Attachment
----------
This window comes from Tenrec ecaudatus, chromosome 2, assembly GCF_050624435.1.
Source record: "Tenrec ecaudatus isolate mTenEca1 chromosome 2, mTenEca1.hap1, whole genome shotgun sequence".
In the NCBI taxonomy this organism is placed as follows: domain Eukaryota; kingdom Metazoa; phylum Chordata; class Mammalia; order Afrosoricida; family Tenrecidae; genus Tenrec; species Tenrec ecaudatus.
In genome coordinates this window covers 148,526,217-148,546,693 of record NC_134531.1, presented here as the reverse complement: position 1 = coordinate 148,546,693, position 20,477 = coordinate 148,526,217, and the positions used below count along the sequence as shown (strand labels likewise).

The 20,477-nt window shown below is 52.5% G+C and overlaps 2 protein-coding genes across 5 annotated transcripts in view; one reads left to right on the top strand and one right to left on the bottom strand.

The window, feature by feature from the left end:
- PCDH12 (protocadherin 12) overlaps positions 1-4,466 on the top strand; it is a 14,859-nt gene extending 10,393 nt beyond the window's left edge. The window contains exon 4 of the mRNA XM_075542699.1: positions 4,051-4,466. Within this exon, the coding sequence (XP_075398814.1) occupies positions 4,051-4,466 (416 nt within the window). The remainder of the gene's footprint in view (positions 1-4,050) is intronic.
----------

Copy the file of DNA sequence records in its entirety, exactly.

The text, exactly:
This window comes from Tenrec ecaudatus, chromosome 2, assembly GCF_050624435.1.
Source record: "Tenrec ecaudatus isolate mTenEca1 chromosome 2, mTenEca1.hap1, whole genome shotgun sequence".
In the NCBI taxonomy this organism is placed as follows: domain Eukaryota; kingdom Metazoa; phylum Chordata; class Mammalia; order Afrosoricida; family Tenrecidae; genus Tenrec; species Tenrec ecaudatus.
In genome coordinates this window covers 148,526,217-148,546,693 of record NC_134531.1, presented here as the reverse complement: position 1 = coordinate 148,546,693, position 20,477 = coordinate 148,526,217, and the positions used below count along the sequence as shown (strand labels likewise).

The 20,477-nt window shown below is 52.5% G+C and overlaps 2 protein-coding genes across 5 annotated transcripts in view; one reads left to right on the top strand and one right to left on the bottom strand.

The window, feature by feature from the left end:
- PCDH12 (protocadherin 12) overlaps positions 1-4,466 on the top strand; it is a 14,859-nt gene extending 10,393 nt beyond the window's left edge. The window contains exon 4 of the mRNA XM_075542699.1: positions 4,051-4,466. Within this exon, the coding sequence (XP_075398814.1) occupies positions 4,051-4,466 (416 nt within the window). The remainder of the gene's footprint in view (positions 1-4,050) is intronic.